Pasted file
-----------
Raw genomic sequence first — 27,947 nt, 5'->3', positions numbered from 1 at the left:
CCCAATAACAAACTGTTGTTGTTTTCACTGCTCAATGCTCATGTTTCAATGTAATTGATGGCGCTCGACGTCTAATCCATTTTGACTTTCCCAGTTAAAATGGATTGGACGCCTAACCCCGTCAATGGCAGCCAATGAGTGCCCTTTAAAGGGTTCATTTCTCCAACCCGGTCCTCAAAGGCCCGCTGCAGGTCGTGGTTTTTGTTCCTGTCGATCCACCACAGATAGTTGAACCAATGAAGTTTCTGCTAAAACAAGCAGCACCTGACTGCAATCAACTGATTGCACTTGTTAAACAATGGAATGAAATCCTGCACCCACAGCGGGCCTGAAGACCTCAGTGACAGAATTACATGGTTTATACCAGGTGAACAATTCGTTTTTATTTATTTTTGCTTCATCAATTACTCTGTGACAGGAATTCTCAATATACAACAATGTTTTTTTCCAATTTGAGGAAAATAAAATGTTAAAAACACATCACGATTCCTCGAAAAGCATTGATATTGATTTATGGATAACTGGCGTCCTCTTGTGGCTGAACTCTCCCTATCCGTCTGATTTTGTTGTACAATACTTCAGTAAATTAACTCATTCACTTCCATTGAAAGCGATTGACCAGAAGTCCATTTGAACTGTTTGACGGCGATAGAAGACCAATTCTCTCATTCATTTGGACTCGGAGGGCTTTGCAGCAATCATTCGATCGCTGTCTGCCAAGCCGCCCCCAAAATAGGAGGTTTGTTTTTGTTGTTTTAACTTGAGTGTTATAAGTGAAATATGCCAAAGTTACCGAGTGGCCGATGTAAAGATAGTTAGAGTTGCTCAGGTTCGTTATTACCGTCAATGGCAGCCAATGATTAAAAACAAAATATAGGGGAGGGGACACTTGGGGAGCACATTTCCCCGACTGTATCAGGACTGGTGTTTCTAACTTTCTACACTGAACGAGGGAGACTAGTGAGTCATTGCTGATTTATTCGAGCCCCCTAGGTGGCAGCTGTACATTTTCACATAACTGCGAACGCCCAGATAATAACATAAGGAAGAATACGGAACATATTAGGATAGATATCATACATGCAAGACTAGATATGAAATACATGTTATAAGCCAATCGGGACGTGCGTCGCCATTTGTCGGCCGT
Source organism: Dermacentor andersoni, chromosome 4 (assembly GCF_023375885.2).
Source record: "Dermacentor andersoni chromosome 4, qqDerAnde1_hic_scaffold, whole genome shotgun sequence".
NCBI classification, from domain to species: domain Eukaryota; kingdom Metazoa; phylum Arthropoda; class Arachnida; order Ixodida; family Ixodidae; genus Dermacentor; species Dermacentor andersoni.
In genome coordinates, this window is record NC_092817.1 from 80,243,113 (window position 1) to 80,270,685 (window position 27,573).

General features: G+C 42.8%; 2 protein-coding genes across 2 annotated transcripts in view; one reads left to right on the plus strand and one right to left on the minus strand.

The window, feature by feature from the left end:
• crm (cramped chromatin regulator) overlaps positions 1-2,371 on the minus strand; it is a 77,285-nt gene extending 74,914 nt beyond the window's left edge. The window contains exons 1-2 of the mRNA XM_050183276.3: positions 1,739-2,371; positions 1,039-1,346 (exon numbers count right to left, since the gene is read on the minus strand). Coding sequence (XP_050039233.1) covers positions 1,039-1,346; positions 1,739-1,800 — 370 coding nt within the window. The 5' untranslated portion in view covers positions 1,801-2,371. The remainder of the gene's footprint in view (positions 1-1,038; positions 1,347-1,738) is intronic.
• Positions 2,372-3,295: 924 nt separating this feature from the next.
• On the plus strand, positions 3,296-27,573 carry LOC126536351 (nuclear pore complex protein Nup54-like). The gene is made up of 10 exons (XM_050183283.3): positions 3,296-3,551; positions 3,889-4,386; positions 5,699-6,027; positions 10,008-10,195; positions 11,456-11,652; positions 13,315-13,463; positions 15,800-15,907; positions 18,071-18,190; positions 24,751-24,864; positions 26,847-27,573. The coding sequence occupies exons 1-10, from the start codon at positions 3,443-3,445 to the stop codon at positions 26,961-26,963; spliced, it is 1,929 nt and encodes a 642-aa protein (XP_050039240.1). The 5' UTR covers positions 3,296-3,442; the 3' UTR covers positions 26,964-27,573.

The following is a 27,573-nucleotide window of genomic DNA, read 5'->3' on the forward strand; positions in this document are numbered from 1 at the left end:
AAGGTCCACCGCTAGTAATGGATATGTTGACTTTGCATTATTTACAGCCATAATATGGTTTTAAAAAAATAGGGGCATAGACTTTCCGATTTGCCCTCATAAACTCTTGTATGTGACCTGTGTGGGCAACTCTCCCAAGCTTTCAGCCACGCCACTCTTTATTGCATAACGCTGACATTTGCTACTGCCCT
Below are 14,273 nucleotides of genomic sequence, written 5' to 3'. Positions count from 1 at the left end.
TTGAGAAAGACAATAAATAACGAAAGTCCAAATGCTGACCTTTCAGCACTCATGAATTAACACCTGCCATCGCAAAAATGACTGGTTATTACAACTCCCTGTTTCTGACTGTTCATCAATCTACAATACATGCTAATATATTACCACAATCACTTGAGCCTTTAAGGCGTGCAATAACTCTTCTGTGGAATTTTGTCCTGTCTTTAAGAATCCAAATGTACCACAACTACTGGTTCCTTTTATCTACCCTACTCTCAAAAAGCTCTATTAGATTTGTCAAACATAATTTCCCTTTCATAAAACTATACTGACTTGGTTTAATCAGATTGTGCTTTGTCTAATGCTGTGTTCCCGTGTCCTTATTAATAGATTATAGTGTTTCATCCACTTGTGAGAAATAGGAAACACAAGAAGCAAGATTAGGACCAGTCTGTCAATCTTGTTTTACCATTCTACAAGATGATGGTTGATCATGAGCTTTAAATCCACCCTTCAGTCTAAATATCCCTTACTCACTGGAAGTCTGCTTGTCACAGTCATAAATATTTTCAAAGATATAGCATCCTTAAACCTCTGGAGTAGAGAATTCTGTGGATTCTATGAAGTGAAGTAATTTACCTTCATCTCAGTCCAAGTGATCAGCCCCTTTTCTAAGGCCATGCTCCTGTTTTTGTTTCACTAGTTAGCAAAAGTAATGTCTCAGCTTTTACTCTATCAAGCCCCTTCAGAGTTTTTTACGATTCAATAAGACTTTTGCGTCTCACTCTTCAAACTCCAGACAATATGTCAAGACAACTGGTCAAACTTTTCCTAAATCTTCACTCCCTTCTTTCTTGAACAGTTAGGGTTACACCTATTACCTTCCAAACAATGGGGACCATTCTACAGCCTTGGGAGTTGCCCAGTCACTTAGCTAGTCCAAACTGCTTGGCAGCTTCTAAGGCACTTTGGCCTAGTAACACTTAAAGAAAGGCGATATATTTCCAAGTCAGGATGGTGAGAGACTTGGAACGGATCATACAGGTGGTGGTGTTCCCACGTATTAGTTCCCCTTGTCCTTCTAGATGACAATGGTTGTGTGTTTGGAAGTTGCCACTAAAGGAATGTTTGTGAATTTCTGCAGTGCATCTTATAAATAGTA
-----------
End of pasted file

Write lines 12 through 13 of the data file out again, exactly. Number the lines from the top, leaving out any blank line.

The following is a 27,573-nucleotide window of genomic DNA, read 5'->3' on the forward strand; positions in this document are numbered from 1 at the left end:
AAGGTCCACCGCTAGTAATGGATATGTTGACTTTGCATTATTTACAGCCATAATATGGTTTTAAAAAAATAGGGGCATAGACTTTCCGATTTGCCCTCATAAACTCTTGTATGTGACCTGTGTGGGCAACTCTCCCAAGCTTTCAGCCACGCCACTCTTTATTGCATAACGCTGACATTTGCTACTGCCCT